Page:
There are a few potential reasons why the honeymoon phase tends to be more euphoric, and the emotional crash when the work becomes a grind more noticeable. It could possibly be because IT is still a relatively new field. Maybe it’s because IT reinvents itself every decade or so. Maybe it is because the cost of entry is relatively low. In other words, it often takes no more than a willingness to learn and a couple of decent breaks.
And when that tipping point comes, often a number of years into one’s career, it’s easy to become “that” person. The bitter, grizzled veteran. The skeptic. The cynic who tries to “help” by warning newcomers of the horror that awaits.
Or you become a different version of “that” person, the aloof loner who wants nothing to do with the fresh crop of geeks who just walked in off the street in the latest corporate hiring binge.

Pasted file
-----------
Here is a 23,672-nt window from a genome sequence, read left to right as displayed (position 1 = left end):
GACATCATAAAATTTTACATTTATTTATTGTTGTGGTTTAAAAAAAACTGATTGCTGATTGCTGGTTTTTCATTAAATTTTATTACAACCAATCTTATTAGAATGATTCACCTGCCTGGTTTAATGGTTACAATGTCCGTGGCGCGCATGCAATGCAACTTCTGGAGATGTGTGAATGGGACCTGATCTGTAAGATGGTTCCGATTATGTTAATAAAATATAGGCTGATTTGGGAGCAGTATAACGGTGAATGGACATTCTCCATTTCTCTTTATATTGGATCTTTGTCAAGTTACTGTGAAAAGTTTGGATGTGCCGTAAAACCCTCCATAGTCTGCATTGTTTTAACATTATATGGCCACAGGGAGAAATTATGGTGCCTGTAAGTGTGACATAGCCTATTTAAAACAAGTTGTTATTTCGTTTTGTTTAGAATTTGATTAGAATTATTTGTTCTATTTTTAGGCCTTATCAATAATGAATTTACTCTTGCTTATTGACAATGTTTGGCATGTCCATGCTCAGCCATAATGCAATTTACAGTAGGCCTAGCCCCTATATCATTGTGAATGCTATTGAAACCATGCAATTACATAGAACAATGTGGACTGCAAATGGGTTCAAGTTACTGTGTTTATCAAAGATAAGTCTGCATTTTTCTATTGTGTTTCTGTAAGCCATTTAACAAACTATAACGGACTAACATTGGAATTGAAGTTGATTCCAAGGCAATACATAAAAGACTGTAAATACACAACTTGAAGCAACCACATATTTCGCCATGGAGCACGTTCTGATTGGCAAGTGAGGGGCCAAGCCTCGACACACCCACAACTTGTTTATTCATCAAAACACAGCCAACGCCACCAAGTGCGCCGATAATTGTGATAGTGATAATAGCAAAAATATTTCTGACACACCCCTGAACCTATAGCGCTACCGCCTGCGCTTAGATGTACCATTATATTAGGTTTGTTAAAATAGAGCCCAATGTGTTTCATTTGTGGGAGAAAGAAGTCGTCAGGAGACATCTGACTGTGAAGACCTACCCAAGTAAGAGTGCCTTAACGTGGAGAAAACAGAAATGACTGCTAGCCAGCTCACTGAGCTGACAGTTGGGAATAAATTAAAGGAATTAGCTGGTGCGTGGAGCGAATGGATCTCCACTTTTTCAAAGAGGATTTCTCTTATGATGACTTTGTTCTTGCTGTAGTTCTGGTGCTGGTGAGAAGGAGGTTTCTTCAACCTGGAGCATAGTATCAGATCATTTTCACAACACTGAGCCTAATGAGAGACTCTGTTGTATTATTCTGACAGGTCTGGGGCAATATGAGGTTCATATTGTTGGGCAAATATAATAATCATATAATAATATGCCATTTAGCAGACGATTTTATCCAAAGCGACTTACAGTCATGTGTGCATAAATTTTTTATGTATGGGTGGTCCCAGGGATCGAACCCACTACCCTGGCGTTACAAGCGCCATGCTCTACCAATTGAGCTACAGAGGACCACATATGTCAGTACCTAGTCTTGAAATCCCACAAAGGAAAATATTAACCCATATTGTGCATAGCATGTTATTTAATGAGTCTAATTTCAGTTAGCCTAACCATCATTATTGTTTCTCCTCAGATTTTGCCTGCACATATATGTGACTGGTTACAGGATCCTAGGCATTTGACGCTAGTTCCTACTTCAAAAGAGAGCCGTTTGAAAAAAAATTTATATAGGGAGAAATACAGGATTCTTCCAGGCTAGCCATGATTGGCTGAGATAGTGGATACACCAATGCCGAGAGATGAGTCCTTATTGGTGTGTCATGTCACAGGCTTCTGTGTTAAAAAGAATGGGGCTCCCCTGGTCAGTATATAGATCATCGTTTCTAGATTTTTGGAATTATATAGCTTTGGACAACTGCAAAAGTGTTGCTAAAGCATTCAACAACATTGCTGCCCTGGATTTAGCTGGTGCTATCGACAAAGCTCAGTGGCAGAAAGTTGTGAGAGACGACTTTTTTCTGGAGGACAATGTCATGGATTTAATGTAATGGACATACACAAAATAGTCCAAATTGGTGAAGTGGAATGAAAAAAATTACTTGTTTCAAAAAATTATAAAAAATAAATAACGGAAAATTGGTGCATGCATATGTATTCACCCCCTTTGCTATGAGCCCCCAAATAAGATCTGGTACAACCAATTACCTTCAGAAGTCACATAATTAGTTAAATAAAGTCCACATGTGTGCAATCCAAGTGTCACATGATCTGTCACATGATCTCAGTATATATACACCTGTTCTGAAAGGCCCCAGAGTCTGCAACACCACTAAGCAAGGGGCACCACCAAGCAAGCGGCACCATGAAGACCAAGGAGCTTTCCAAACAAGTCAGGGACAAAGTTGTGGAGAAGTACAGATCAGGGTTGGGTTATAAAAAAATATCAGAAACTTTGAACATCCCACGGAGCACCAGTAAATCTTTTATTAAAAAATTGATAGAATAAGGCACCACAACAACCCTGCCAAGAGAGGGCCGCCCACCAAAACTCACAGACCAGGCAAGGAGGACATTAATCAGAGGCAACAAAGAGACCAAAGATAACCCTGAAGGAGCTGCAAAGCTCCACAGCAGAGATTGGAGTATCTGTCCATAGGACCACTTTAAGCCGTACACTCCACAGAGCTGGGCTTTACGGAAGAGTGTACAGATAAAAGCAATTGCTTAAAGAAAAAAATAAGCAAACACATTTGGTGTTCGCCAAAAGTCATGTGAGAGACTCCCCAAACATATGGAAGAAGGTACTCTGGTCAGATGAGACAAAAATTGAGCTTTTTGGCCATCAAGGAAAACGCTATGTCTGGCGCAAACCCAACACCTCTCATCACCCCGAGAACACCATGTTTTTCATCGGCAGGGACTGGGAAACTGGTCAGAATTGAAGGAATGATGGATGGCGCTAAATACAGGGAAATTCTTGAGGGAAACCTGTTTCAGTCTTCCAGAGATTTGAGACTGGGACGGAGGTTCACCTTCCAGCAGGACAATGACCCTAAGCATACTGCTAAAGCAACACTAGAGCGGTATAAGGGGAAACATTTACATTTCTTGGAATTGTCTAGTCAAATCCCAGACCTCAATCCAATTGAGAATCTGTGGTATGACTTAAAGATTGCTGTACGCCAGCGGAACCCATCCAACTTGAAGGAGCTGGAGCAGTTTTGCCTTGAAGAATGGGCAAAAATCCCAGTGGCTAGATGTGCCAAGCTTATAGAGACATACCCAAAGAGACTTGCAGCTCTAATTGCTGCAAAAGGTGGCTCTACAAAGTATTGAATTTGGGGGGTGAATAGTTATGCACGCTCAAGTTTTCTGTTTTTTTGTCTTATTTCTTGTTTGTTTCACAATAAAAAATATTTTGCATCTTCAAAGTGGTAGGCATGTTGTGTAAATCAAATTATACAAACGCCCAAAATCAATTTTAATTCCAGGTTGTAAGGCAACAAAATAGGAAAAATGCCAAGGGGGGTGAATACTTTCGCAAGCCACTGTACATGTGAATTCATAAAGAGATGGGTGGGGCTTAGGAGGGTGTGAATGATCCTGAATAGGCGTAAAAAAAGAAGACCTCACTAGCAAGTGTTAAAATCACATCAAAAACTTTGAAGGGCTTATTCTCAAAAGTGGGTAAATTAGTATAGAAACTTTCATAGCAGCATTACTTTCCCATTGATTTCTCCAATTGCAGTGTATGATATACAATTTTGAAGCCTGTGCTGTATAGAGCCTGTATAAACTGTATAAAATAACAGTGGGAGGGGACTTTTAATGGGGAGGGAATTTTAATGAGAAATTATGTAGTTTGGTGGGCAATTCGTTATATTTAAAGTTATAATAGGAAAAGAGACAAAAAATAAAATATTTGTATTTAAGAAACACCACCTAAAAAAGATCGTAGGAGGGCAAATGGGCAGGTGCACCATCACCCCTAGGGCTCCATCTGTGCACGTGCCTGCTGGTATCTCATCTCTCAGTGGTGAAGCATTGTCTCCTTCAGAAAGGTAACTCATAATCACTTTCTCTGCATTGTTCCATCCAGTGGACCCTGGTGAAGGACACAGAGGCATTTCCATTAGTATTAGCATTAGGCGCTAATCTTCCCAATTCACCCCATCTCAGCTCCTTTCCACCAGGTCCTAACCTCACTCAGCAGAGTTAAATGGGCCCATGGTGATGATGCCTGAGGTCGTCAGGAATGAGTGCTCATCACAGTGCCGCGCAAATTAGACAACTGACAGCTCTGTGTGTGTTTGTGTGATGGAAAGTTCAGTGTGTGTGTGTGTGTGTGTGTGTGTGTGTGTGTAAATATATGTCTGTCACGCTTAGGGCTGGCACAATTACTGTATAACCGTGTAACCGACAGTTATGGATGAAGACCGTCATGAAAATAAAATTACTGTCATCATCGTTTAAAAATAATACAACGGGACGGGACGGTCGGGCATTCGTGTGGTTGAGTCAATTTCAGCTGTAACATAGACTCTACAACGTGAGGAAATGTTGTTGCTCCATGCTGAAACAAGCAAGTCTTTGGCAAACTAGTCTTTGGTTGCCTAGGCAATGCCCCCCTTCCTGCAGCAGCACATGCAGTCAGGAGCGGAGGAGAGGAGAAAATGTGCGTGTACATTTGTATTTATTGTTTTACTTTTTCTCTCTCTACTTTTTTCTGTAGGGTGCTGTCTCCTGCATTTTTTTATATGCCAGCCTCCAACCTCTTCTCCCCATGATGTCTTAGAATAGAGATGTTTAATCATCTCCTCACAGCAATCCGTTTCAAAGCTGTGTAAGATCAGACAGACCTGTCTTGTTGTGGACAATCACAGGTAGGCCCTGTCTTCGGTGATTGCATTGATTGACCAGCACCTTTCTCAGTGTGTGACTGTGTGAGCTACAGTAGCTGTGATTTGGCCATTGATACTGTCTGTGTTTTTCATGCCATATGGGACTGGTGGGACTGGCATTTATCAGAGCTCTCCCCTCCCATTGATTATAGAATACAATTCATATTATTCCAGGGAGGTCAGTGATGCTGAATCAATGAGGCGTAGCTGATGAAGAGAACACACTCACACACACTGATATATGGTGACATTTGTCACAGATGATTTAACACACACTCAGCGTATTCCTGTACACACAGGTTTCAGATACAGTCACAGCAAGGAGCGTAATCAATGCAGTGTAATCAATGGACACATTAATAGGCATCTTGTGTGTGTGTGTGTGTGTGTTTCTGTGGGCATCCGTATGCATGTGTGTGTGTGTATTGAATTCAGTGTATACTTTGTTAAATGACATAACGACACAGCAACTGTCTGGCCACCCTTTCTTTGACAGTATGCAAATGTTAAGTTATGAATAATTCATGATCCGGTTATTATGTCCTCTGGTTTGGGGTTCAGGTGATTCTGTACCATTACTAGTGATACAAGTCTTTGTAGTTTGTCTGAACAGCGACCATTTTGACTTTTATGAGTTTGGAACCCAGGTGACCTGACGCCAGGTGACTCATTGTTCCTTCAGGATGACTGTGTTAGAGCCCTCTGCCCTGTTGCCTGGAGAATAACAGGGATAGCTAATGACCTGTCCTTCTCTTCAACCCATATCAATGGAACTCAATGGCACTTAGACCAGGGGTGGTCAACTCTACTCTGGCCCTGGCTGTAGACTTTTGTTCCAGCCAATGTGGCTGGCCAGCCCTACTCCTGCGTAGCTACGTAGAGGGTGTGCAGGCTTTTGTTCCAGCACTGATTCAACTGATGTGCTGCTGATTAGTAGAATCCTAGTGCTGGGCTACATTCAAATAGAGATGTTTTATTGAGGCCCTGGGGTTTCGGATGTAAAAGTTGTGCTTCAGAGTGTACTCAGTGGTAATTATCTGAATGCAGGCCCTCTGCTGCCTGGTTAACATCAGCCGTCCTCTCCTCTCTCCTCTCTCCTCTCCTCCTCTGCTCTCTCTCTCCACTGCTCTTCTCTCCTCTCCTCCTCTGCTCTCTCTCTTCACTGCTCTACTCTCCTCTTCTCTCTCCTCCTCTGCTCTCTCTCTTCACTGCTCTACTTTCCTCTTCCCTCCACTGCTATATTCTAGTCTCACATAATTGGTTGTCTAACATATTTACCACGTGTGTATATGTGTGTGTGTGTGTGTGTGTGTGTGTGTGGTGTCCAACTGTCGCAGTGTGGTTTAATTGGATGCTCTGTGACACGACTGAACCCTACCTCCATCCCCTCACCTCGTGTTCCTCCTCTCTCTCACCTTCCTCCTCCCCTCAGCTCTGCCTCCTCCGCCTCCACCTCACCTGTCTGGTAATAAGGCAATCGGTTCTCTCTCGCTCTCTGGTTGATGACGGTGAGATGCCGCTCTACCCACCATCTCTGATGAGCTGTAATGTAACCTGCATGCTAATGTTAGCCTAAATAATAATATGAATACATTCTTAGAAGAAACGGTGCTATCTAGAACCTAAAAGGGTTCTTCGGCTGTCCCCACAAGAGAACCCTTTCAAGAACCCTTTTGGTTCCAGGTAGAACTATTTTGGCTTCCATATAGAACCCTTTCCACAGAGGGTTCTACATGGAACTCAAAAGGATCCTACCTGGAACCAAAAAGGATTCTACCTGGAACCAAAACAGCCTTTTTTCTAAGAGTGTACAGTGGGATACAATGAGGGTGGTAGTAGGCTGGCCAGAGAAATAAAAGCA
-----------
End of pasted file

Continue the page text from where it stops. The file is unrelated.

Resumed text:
In either case, you do yourself and the world around you a great disservice with such behavior.
In the movie, Logan first avoids helping, and when that option is no longer available to him, he attempts to avoid getting emotionally involved. As an audience, we know (even if we’ve never read the “Old Man Logan” source material), that this tactic will ultimately fail. We know we’ll see the salty, world-weary X-Man open his heart to a strange child before the final credits.
What’s more, the movie makes plain the opportunities Logan throws away when he chooses a snide remark instead of attempting to get to know Laura, that strange child.
So, the lesson to us as IT professionals is that we shouldn’t let a bad experience make us feel bad about ourselves, or about our career. And we certainly shouldn’t let it get in the way of being a kind and welcoming person to someone new to their career. If anything, we – like Logan at the end of the movie – should try to find those small kernels of capital-T Truth and pass them along, hopefully in ways and at moments when our message will be heard and received in the spirit in which it is meant.
Persistent problems need to be faced, fixed, and removed, not ignored and categorized as someone else’s problem.